Background: Adult formulation tetanus and diphtheria toxoids and acellular pertussis vaccines (Tdap) have been developed to prevent pertussis in adolescents and adults. There are concerns that unacceptable rates of severe injection site reactions, including Arthus-type reactions might occur if Tdap is administered too soon after a previous tetanus and diphtheria toxoid-containing vaccine formulated for infants and younger children (TD) or older children and adults (Td).
Methods: To evaluate whether adverse reactions after Tdap might be related to time since last receipt of TD/Td, we performed an open label, province-wide, clinical trial comparing the reactogenicity of Tdap given 18 months–9 years versus ≥10 years after a previous TD/Td.
Results: Seven thousand one hundred fifty-six children and adolescents were enrolled in the study (464–963 subjects per cohort), and 7001 had documented dates of the previous immunization within the specified intervals; adverse event data were provided by 5931 (84.7%). No whole limb swelling, Arthus-like reactions or serious adverse events related to vaccination were reported. No differences in reports of fever were found by interval since last immunization. Injection site erythema and swelling were slightly and statistically significantly increased among those participants with most recent prior TD/Td. Compared with the 10-year interval group, the maximum increase for any other group was ≤8.6% for any erythema, ≤6% for erythema >10 mm, ≤10.3% for any swelling, ≤6.9% for swelling >10 mm, ≤5.2% for any pain and ≤3.7% for moderate/severe pain.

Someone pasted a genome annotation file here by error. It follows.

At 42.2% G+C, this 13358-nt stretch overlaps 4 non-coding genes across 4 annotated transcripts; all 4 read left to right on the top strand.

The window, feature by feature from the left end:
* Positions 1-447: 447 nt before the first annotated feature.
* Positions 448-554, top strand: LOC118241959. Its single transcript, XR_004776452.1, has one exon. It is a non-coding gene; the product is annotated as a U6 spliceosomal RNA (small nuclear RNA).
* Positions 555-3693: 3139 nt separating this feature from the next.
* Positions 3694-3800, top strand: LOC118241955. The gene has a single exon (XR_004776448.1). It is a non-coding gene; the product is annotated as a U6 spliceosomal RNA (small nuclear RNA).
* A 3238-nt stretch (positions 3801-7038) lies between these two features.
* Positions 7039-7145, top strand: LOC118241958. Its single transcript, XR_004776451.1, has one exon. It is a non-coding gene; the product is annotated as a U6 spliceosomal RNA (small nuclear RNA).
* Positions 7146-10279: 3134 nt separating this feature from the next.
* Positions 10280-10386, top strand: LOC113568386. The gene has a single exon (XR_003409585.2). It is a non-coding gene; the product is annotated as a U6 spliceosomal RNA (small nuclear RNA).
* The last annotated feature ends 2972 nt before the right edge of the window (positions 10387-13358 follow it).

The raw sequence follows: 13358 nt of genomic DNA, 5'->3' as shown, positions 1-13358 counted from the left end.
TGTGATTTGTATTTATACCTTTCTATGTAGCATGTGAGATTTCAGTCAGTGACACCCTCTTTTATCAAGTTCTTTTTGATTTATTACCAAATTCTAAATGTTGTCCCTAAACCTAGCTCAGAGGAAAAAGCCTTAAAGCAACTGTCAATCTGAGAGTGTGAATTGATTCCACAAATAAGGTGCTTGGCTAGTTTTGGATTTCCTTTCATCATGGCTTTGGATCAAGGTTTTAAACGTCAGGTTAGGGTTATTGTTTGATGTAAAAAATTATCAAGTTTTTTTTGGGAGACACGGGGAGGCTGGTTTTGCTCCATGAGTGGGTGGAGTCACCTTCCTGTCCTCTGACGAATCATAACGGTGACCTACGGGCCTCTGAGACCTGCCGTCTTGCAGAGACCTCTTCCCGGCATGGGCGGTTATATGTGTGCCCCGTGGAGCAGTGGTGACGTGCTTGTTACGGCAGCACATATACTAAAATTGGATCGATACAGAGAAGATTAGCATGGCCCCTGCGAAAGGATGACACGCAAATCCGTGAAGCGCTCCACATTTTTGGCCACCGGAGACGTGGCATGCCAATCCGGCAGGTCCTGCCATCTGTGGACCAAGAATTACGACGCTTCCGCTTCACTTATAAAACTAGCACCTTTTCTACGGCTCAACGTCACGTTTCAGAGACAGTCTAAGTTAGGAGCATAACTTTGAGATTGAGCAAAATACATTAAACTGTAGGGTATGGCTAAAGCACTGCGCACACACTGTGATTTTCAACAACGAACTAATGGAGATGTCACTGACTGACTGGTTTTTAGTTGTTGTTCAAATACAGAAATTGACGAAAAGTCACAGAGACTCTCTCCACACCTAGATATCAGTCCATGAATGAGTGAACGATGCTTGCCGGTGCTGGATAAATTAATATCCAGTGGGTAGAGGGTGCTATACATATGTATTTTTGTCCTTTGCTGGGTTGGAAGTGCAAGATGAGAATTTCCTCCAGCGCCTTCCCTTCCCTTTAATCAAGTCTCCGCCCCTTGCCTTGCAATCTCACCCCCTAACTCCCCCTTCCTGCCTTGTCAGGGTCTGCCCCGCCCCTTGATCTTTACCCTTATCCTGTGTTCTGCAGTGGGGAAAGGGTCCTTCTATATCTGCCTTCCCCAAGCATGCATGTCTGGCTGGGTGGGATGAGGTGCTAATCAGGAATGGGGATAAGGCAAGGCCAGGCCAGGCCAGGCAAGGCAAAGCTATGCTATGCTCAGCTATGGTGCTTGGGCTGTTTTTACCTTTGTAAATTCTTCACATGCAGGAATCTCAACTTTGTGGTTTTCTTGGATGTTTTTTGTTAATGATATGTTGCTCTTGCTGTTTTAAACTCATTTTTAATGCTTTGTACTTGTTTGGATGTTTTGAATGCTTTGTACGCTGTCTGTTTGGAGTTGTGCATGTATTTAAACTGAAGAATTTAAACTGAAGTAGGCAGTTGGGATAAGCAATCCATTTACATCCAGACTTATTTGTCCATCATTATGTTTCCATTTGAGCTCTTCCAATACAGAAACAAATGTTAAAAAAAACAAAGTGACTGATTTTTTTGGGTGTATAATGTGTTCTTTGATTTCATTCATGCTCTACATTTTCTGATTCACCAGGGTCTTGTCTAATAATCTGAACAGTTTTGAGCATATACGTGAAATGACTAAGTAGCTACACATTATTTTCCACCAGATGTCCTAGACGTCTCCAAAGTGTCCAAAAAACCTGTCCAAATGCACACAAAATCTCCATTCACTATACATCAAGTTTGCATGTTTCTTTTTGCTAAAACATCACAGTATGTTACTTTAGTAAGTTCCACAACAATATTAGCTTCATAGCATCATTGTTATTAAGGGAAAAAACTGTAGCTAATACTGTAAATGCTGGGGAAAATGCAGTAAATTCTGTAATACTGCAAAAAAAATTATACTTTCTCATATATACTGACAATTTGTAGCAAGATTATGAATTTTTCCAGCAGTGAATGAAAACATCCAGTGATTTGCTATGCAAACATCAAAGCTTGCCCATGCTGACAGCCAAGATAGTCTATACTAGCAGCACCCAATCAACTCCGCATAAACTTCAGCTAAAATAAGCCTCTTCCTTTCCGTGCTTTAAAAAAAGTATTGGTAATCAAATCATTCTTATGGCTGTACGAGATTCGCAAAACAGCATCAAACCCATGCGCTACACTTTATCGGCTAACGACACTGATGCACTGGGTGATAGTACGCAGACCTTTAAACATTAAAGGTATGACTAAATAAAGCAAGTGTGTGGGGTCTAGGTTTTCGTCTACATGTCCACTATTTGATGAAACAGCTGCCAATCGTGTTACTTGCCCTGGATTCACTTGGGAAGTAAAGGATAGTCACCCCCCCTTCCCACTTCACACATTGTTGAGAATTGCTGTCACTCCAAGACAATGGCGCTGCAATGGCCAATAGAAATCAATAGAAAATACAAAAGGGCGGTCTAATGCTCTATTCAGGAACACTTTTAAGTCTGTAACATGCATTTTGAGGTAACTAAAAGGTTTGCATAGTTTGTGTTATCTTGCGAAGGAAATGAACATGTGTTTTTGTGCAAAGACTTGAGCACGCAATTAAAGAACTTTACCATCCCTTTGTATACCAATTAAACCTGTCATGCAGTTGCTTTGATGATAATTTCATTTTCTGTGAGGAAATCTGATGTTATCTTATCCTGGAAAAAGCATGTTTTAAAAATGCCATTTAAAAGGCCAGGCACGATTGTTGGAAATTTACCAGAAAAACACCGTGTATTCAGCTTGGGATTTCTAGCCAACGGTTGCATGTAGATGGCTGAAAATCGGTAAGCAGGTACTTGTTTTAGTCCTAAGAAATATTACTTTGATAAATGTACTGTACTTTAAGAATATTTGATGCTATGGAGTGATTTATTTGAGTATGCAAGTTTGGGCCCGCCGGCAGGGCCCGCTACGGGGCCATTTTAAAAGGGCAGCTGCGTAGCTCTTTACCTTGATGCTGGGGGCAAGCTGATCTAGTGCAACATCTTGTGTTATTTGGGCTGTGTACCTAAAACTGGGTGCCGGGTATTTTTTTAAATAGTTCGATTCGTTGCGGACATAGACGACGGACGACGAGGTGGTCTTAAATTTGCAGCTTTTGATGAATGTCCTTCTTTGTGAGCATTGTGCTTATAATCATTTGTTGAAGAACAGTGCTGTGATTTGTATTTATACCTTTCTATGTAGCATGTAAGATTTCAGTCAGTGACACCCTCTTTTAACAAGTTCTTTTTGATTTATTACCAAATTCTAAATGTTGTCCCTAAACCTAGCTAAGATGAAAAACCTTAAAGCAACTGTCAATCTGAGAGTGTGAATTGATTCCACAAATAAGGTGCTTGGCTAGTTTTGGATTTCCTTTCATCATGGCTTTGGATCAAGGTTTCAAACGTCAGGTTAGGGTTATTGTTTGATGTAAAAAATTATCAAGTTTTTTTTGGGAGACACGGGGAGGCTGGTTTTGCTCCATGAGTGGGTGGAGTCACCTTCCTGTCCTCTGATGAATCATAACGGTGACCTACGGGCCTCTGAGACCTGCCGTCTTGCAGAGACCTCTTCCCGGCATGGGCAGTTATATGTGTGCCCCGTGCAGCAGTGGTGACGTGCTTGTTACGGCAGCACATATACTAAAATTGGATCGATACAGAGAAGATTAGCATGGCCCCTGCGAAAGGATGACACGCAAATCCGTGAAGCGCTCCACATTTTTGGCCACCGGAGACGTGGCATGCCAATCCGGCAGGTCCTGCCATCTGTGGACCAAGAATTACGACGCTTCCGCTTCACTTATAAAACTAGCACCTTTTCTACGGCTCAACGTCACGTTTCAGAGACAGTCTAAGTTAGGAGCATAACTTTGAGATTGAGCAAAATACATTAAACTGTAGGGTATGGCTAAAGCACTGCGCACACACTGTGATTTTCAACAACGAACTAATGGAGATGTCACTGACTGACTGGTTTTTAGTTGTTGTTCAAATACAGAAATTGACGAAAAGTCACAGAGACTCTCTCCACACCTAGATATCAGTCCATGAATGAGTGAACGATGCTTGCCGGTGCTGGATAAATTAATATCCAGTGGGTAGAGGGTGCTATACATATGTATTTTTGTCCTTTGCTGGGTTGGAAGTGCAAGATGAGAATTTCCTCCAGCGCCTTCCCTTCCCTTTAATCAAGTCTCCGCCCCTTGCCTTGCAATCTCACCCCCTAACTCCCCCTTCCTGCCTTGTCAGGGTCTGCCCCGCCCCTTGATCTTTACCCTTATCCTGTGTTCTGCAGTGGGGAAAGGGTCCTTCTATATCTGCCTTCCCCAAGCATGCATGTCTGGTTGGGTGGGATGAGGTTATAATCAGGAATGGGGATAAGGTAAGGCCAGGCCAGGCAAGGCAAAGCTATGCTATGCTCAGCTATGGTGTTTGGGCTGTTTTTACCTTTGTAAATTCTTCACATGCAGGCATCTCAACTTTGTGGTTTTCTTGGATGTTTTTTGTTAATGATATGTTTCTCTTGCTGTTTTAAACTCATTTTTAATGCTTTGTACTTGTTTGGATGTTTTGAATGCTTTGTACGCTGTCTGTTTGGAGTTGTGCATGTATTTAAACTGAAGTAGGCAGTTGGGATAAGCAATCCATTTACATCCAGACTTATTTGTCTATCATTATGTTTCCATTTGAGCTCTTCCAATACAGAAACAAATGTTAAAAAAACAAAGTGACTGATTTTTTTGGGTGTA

Conclusion: Although there is a slight increase in injection site events with decreasing interval since a previous immunization, Tdap can be safely administered at intervals of ≥18 months since a previous TD/Td vaccine.
From the Departments of *Pediatrics, †Microbiology and Immunology, and ‡Mathematics and Statistics, Dalhousie University, Halifax, Nova Scotia, Canada; the §Department of Health and Social Services, Charlottetown, Prince Edward Island, Canada; ∥sanofi pasteur, Toronto, Ontario, Canada; and ¶sanofi pasteur, Swiftwater, PA
Accepted for publication October 28, 2005.
Supported by sanofi pasteur and performed as a partnership between the Clinical Trials Research Center at Dalhousie University and the IWK Health Centre, and the Prince Edward Island Department of Health and Social Services. Dr Halperin has received grant support from the manufacturer of the vaccine, sanofi pasteur, and serves on the advisory board for the company.
Address for reprints: Scott A. Halperin, MD, Clinical Trials Research Center, Dalhousie University, IWK Health Centre, 5850/5890 University Avenue, Halifax, Nova Scotia, Canada B3K 6R8. Fax 1-902-470-7232; E-mail email@example.com.